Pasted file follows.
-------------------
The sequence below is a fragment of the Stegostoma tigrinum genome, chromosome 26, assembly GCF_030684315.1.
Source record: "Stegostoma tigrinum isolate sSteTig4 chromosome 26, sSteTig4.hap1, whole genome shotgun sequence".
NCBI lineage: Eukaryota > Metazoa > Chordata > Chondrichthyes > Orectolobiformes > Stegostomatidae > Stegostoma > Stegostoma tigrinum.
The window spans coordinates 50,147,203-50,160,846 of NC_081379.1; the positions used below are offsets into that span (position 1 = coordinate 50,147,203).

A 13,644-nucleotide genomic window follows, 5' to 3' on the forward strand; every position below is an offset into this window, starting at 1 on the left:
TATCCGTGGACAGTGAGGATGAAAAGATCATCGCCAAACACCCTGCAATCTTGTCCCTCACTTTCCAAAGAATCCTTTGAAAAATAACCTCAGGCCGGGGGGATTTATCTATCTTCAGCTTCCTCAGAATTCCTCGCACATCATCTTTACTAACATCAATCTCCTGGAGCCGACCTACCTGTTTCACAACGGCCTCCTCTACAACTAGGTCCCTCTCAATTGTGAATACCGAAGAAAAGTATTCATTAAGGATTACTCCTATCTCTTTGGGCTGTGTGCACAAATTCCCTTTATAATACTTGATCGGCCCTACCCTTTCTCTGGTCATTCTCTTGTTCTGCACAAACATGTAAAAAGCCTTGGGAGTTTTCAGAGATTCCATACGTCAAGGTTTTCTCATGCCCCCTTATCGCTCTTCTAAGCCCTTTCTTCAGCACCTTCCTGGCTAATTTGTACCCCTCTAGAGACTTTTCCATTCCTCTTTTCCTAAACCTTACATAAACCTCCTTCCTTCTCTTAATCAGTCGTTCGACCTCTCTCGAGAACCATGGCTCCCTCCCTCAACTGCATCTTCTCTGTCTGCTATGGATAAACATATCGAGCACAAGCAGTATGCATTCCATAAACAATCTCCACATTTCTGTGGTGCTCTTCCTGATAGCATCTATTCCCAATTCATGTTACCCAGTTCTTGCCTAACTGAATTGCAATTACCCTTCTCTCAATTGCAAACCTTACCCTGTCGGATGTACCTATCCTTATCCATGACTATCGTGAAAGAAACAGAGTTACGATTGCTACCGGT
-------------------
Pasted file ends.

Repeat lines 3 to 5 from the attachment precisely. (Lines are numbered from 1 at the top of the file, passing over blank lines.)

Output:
NCBI lineage: Eukaryota > Metazoa > Chordata > Chondrichthyes > Orectolobiformes > Stegostomatidae > Stegostoma > Stegostoma tigrinum.
The window spans coordinates 50,147,203-50,160,846 of NC_081379.1; the positions used below are offsets into that span (position 1 = coordinate 50,147,203).

A 13,644-nucleotide genomic window follows, 5' to 3' on the forward strand; every position below is an offset into this window, starting at 1 on the left: